Norwegian closing the gap on SAS; new long-haul flights increase pressure on Scandinavia’s biggest airline
Judging by the actions of its two biggest airlines, it would seem that the economies of Scandinavia are in rather more robust health than those in the rest of Europe. At the end of last year the very existence of the region’s biggest airline, SAS, was in doubt, but according to analysis of schedule data for this August, the tri-national airline will have increased the number of flights marketed under its name by almost 14%, and the number of seats offered by almost 10%. This can be explained, in part, by the decision to change the relationship with its Finnish subsidiary Blue1.
Blue1 used to operate and market its own flights but that is no longer the case. SAS now markets all flights operated by Blue1, although the aircraft will, for the moment at least, remain in Blue1 colours. Other flights are operated on behalf of SAS by Cimber Air (which was formed last May after the demise of Cimber Sterling) and Braathens Regional (which used to be known as Golden Air until the end of 2012).
Despite financial crisis, virtually no routes dropped by SAS
The response of many airlines in the past, when confronted by major financial woes, involved identifying the least profitable routes and cutting them from the network. However, SAS does not appear to have done this. Comparing the airline’s route network this summer with that operated last summer shows that no routes that were operated at least daily last summer have been dropped. The only routes operated with at least two weekly flights last summer that are missing from this summer’s schedule are Copenhagen to Lyon, Copenhagen to Katowice, and Oslo to Moscow Sheremetyevo. Conversely, SAS has launched many new routes from its three main bases, although several of these routes are seasonal.
|Launch date||From||To||WF* (Aircraft)||Operator|
|13 August 2012||Copenhagen (CPH)||Billund (BLL)||30 (ATR72)||Cimber Air|
|30 August 2012||Oslo (OSL)||Prague (PRG)||2 (B737)||SAS|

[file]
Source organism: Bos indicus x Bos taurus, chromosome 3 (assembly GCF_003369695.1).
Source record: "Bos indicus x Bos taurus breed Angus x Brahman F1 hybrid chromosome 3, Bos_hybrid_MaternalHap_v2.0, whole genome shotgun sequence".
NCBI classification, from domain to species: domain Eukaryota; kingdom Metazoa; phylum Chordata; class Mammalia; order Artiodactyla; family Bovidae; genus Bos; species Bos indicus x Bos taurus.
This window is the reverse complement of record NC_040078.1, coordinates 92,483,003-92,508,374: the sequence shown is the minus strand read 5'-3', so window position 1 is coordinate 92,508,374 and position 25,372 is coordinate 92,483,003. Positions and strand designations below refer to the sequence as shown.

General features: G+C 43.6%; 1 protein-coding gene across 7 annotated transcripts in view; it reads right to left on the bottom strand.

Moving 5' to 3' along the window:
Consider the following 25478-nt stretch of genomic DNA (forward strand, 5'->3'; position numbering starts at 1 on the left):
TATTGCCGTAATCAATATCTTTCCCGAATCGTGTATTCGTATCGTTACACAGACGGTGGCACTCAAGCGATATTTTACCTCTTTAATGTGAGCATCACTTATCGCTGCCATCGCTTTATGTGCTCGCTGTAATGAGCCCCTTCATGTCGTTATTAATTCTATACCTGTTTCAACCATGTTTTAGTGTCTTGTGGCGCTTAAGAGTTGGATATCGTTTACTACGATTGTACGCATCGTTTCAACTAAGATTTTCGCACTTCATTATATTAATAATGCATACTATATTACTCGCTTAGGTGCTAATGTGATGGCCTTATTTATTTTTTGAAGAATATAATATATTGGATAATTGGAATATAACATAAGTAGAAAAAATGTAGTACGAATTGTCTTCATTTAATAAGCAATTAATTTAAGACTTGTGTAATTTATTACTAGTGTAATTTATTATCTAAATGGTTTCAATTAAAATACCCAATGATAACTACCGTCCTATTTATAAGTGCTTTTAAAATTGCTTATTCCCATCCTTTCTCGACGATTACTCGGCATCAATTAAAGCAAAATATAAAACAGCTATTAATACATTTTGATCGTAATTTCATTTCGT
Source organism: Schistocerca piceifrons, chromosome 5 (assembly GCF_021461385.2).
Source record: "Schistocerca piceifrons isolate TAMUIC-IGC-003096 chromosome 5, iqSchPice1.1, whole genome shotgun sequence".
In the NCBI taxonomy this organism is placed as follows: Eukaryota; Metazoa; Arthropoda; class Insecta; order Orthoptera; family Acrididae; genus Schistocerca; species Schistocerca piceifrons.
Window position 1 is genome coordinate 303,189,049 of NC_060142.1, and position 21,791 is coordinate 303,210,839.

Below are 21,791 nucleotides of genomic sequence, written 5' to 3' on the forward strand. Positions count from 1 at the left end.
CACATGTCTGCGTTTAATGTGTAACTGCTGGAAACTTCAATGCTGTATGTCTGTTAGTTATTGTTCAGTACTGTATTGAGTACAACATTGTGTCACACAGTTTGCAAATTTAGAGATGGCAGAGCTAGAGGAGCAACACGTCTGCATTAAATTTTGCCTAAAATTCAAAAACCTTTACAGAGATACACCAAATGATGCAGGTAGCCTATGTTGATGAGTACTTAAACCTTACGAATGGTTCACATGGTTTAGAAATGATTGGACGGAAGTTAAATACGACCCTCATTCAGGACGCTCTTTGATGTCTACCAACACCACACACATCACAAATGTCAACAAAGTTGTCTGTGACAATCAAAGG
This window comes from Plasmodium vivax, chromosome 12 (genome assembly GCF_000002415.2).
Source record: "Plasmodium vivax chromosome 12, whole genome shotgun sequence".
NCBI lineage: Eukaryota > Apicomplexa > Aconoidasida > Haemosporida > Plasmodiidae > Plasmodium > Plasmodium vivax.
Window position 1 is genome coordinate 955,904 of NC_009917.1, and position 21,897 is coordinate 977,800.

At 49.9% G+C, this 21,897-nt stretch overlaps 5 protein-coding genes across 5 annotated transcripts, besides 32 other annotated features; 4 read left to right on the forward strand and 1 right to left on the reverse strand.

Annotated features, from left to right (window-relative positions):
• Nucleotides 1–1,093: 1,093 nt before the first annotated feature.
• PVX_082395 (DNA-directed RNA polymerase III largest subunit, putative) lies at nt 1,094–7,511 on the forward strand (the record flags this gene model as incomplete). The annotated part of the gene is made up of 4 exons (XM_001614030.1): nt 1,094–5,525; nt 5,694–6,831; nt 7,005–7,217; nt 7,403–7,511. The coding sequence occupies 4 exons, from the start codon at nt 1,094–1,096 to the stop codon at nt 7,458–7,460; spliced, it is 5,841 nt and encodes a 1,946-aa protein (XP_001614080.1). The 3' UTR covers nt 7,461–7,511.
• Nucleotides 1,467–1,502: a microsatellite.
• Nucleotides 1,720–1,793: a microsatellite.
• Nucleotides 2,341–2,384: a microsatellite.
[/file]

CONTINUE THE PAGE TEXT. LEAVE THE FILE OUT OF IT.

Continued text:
|2 September 2012||Oslo (OSL)||Billund (BLL)||6 (B737)||SAS|
|28 October 2012||Copenhagen (CPH)||Lodz (LCJ)||6 (CRJ200)||Cimber Air|
|28 October 2012||Stockholm (ARN)||Stavanger (SVG)||4 (B737)||SAS|
|29 October 2012||Stockholm (ARN)||Birmingham (BHX)||6 (eqv)||SAS|
|30 October 2012||Stockholm (ARN)||Gran Canaria^ (LPA)||2 (B738)||SAS|
|12 December 2012||Copenhagen (CPH)||Ivalo ^(IVL)||2 (B717)||Blue1|
|20 December 2012||Copenhagen (CPH)||Kiruna^ (KRN)||2 (A319)||SAS|
|24 January 2013||Stockholm (ARN)||Innsbruck^ (INN)||2 (B73G)||SAS|
|3 February 2013||Helsinki (HEL)||Ostersund^ (OSD)||2 (B717)||Blue1|
|4 February 2013||Copenhagen (CPH)||Newcastle (NCL)||5 (CRJ200)||Cimber Air|
|31 March 2013||Copenhagen (CPH)||Budapest (BUD)||6 (eqv)||SAS|
|31 March 2013||Copenhagen (CPH)||Prague (PEG)||6 (A319)||SAS|
|31 March 2013||Oslo (OSL)||Berlin Tegel (TXL)||3 (B734)||SAS|
|31 March 2013||Oslo (OSL)||Budapest (BUD)||4 (B737)||SAS|
|1 April 2013||Stockholm (ARN)||Vilnius (VNO)||6 (S2000)||Braathens Regional|
|4 April 2013||Helsinki (HEL)||Prague (PRG)||2 (B717)||Blue1|
|5 April 2013||Helsinki (HEL)||Paris CDG (CDG)||2 (B717)||Blue1|
|8 April 2013||Copenhagen (CPH)||San Francisco (SFO)||6 (A343)||SAS|
|Source: anna.aero new route database, Innovata / diio mi
*WF: Weekly frequency at launch
^ Seasonal route
Norwegian bigger than SAS in Oslo; gaining in Copenhagen and Stockholm
Last year SAS (including Blue1) carried around 25.7 million passengers, while Norwegian transported 17.7 million, an increase of 11%. At this rate it is quite likely that Norwegian will overtake SAS in terms of passengers carried within the next five years. As measured by seat capacity Norwegian is already bigger than SAS in Oslo, and is closing the gap at Copenhagen and Stockholm. At Copenhagen and Oslo weekly seat capacity for Norwegian is up more than 10% this summer, while at Stockholm Arlanda the number of seats on offer is up over 20%.
This summer Norwegian’s flights will be up around 15%, seat capacity up 17%, and ASKs up a mighty 34%, helped by the recent launch of long-haul services from Oslo and Stockholm. Among airports served with at least 25 weekly departures this summer, the fastest-growing airports for Norwegian are Alicante (+78%), London Gatwick (+58%), Palma de Mallorca (+45%), Paris Orly (+42%), Helsinki (+41%), Nice (+41%), and Barcelona (+35%).
Norwegian competing head-to-head on all top routes
Analysis of which routes the two carriers serve with the highest number of weekly flights reveals that the top 12 routes are, maybe unsurprisingly, all within Scandinavia. Nine of the top 12 routes are domestic (six in Norway, two in Sweden and one in Denmark), with three international routes.
Across these 12 routes SAS has around 65% of all weekly frequencies compared with 35% for Norwegian.